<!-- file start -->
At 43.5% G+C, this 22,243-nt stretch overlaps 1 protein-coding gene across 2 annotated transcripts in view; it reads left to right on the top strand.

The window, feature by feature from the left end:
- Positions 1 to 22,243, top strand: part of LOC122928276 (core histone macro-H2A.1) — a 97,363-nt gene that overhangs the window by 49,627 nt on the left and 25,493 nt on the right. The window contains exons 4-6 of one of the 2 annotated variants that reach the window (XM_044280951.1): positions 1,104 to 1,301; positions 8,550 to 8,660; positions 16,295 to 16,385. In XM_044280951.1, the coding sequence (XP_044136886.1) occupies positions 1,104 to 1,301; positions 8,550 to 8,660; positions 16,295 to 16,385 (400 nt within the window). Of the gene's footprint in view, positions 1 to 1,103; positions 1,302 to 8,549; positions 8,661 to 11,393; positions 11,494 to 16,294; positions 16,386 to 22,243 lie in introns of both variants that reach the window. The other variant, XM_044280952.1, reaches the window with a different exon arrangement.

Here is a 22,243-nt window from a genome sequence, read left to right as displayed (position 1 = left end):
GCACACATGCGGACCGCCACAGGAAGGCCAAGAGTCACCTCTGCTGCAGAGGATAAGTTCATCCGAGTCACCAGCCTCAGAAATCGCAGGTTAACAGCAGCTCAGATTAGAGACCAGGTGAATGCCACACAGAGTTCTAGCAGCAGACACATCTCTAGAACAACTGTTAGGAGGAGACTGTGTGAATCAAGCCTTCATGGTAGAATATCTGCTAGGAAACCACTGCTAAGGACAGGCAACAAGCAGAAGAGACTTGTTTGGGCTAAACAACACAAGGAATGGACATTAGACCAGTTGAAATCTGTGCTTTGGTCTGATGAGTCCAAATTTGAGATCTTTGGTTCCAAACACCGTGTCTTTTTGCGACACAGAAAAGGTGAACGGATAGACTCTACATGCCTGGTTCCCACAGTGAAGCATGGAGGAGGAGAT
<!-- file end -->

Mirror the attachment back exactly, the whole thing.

At 43.5% G+C, this 22,243-nt stretch overlaps 1 protein-coding gene across 2 annotated transcripts in view; it reads left to right on the top strand.

The window, feature by feature from the left end:
- Positions 1 to 22,243, top strand: part of LOC122928276 (core histone macro-H2A.1) — a 97,363-nt gene that overhangs the window by 49,627 nt on the left and 25,493 nt on the right. The window contains exons 4-6 of one of the 2 annotated variants that reach the window (XM_044280951.1): positions 1,104 to 1,301; positions 8,550 to 8,660; positions 16,295 to 16,385. In XM_044280951.1, the coding sequence (XP_044136886.1) occupies positions 1,104 to 1,301; positions 8,550 to 8,660; positions 16,295 to 16,385 (400 nt within the window). Of the gene's footprint in view, positions 1 to 1,103; positions 1,302 to 8,549; positions 8,661 to 11,393; positions 11,494 to 16,294; positions 16,386 to 22,243 lie in introns of both variants that reach the window. The other variant, XM_044280952.1, reaches the window with a different exon arrangement.

Here is a 22,243-nt window from a genome sequence, read left to right as displayed (position 1 = left end):
GCACACATGCGGACCGCCACAGGAAGGCCAAGAGTCACCTCTGCTGCAGAGGATAAGTTCATCCGAGTCACCAGCCTCAGAAATCGCAGGTTAACAGCAGCTCAGATTAGAGACCAGGTGAATGCCACACAGAGTTCTAGCAGCAGACACATCTCTAGAACAACTGTTAGGAGGAGACTGTGTGAATCAAGCCTTCATGGTAGAATATCTGCTAGGAAACCACTGCTAAGGACAGGCAACAAGCAGAAGAGACTTGTTTGGGCTAAACAACACAAGGAATGGACATTAGACCAGTTGAAATCTGTGCTTTGGTCTGATGAGTCCAAATTTGAGATCTTTGGTTCCAAACACCGTGTCTTTTTGCGACACAGAAAAGGTGAACGGATAGACTCTACATGCCTGGTTCCCACAGTGAAGCATGGAGGAGGAGAT